Gas levels stall mine rescue in New Zealand

GREYMOUTH, New Zealand — The explosion that left 29 miners missing in New Zealand was a series of bangs that pelted debris and made it a struggle to breathe, said a coal cutter who lost consciousness but eventually walked out of the tunnel with minor injuries.

GREYMOUTH, New Zealand — The explosion that left 29 miners missing in New Zealand was a series of bangs that pelted debris and made it a struggle to breathe, said a coal cutter who lost consciousness but eventually walked out of the tunnel with minor injuries.

Toxic gases after Friday’s explosion still prevented rescuers from entering the mine Sunday, and evidence of heat underground was concerning officials, who feared there could be another blast.

“Something is happening underground, but what it is we don’t know,” said Peter Whittall, chief executive of Pike River Mine Ltd.

Fresh air was being pumped down an open air line, but gas levels were still fluctuating so much late Sunday that waiting rescue teams were forbidden to enter the mine near Atarau on South Island.

A 15-centimetre-wide hole was being drilled from the mountain above down 150 metres to the mine to assess air quality and to lower listening devices.

The missing miners have not been heard from since the blast but officials insist the search for them is a rescue operation. The drill was expected to reach the mine wall overnight.

New Zealand’s mining sector is generally safe.

In China — which has the world’s deadliest mines — water flooded a small coal mine Sunday, trapping 28 workers, officials said. Thirteen workers escaped and rescue work continued for the missing men.

At the Pike River Mine, survivor Russell Smith was an hour late for work Friday and so was not deep in the mine with those missing. He and fellow survivor Daniel Rockhouse walked out of the tunnel more than an hour after the explosion.

Smith told New Zealand’s TV3 news that he was driving a loader into the mine when he saw a flash in front of him.

“It wasn’t just a bang, finish, it just kept coming, kept coming, kept coming, so I crouched down as low as I could in the seat and tried to get behind this metal door, to stop getting pelted with all this debris,” Smith said.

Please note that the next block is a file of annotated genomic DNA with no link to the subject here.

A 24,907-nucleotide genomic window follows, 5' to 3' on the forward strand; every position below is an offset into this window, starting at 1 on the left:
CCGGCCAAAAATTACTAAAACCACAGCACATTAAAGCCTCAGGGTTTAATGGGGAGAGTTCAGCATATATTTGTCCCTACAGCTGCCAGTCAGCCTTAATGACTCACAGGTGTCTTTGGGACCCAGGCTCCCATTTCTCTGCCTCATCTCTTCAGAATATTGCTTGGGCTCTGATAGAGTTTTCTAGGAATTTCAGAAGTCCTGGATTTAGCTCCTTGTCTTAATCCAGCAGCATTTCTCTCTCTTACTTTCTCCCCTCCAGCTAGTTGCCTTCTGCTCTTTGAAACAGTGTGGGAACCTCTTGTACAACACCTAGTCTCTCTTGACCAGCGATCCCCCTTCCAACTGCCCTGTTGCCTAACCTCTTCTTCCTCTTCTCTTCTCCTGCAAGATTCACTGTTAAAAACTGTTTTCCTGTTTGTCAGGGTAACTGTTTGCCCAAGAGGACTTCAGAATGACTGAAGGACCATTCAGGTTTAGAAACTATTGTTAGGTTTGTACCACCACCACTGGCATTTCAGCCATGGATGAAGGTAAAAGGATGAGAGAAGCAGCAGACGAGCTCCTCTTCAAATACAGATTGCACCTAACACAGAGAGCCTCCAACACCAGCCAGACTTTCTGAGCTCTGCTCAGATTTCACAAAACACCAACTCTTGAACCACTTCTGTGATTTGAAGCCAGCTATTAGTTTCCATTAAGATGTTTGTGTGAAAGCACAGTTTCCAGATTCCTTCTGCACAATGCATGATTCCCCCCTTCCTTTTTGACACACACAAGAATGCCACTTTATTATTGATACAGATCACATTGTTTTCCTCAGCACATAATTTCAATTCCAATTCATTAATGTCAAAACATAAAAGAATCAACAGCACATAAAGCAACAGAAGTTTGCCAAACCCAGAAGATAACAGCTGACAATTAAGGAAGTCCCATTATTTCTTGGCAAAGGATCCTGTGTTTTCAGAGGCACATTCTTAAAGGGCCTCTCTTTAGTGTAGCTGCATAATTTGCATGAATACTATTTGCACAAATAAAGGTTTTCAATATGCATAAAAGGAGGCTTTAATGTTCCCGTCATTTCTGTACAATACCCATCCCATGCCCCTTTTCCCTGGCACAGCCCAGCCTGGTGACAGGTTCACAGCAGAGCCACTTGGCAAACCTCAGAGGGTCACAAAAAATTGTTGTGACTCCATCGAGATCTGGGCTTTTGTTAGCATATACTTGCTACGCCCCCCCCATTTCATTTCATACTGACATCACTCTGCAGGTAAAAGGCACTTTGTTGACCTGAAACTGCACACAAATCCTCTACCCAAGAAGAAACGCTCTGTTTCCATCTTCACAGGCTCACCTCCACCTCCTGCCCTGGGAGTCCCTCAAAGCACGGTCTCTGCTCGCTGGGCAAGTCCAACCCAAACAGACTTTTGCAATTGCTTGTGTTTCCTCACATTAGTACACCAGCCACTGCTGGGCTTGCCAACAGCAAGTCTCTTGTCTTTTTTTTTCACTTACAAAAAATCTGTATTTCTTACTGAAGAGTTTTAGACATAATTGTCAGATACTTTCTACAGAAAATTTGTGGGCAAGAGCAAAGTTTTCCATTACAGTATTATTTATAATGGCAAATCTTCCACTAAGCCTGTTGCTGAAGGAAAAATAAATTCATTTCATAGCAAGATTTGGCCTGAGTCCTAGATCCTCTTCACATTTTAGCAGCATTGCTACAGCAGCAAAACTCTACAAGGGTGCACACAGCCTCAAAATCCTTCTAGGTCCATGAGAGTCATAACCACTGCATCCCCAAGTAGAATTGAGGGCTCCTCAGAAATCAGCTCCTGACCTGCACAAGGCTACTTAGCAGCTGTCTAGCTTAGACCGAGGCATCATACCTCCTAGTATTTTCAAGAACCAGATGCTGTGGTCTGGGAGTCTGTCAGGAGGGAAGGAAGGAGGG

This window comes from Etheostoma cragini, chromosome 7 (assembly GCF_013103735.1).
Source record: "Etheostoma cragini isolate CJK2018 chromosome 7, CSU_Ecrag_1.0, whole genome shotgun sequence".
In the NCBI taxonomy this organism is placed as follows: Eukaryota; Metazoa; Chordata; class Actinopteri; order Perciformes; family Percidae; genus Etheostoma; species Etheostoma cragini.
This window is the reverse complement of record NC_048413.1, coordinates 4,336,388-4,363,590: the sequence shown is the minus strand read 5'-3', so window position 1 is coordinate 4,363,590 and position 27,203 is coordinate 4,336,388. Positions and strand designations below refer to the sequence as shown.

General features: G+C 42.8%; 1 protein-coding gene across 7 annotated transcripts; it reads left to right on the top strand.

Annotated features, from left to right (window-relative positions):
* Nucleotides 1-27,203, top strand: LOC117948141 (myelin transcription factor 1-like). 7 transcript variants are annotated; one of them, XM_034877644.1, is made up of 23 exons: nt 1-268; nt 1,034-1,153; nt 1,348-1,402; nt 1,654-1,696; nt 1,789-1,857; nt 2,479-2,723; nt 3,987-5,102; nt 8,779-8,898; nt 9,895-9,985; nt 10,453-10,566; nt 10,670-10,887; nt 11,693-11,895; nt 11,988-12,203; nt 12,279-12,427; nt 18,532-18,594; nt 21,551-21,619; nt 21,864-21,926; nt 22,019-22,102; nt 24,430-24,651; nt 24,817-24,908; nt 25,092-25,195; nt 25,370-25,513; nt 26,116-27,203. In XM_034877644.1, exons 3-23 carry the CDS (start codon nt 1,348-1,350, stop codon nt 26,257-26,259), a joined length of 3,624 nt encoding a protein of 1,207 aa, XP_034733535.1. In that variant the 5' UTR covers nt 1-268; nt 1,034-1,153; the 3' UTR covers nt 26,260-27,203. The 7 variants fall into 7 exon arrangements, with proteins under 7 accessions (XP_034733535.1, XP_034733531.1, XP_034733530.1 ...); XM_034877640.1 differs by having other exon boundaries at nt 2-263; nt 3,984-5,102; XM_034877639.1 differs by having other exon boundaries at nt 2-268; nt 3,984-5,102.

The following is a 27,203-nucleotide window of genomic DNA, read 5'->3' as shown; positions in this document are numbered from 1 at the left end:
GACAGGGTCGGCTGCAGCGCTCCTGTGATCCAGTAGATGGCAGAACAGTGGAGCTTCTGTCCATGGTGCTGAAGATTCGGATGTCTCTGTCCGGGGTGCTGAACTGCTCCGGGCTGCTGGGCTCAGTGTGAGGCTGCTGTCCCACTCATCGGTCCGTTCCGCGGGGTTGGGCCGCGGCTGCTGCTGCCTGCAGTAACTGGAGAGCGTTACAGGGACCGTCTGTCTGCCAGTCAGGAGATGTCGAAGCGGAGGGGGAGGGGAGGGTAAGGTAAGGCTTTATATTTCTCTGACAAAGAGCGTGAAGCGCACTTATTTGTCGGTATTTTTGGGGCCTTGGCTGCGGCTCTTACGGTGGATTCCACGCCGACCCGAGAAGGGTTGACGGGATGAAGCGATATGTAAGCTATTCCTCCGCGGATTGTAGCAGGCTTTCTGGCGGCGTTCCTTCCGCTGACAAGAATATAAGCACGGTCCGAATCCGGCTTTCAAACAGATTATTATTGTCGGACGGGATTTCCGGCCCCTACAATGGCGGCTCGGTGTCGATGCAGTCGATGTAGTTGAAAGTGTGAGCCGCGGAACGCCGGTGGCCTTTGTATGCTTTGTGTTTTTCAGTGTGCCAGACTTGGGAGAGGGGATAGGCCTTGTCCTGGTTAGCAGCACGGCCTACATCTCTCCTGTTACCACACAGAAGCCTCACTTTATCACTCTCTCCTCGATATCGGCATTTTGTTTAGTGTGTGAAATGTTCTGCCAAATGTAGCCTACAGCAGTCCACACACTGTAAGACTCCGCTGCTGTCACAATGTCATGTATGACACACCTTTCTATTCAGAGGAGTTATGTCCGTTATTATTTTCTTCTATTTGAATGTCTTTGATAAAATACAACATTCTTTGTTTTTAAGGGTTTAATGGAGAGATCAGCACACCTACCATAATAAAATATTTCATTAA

“I remember struggling for breath. I thought at the time it was gas, but … it was dust, stone dust, I just couldn’t breathe. And that’s the last I remember,” he said.

Rockhouse pulled him to safety, and when he regained consciousness the two took at least an hour to walk out of the dust-choked tunnel.

Both were treated at a hospital for minor injuries.

“I could have easily been blown to bits,” Smith said, acknowledging he was lucky to have survived.

He said he couldn’t help worrying about his colleagues still underground.

“There’s a lot of young guys down there. A lot of people waiting,” he said. “Whether they’re still alive or dead or … in an air pocket, you just don’t know, because we’re not too sure where the explosion was.”

Anguished relatives of the 29 missing miners were given a tour of the site Sunday in order to better understand the situation, but the emotional trip did little to allay their concerns.

“It was good to see the layout of the place, but it’s still hard,” said Laurie Drew, whose 21-year-old son, Zen, is missing. “We just want to be there when they walk out.”

Police have said the miners, aged 17 to 62, are believed to be about two kilometres down the main tunnel.

“Teams are on standby and at the first opportunity, day or night, they’re going to go down in there,” police superintendent Gary Knowles, the rescue controller, told Sky News television.

He could not say how long a rescue operation would take, given the unstable gas levels.

Officials believe the blast was most likely caused by coal gas igniting. An electricity failure shortly before the explosion may have caused ventilation problems that let gas build up.

The miners’ union said Sunday there had been no previous safety issues at the mine.

“As far as I know, there had been pretty standard procedures in place and nothing … that would have pointed to a potential risk was raised by workers,” Andrew Littlew, spokesman for the Engineering, Printing and Manufacturing Union, told reporters.

The coal seam at the mine is reached through a 2.3-kilometre horizontal tunnel into the mountain. The seam lies about 200 metres beneath the surface. The vertical ventilation shaft rises 108 metres from the tunnel to the surface.

Whittall said the horizontal tunnel would make any rescue easier than a steep-angled shaft, once safety is established.

Each miner carried 30 minutes of oxygen, and more stored in the mine could allow several days of survival.

A total of 181 people have been killed in New Zealand’s mines in 114 years. The worst disaster was in March 1896, when 65 died in a gas explosion. Friday’s explosion occurred in the same coal seam.

Australian and British citizens were among the missing men, and Australia sent a team of mine rescue experts to assist the operation.

The Pike River coal mine differs from the Chilean gold and copper mine where 33 men were rescued after being trapped 69 days. Methane gas was not a concern at the Chilean mine, but its only access shaft was blocked, while the Pike River mine has two exits.

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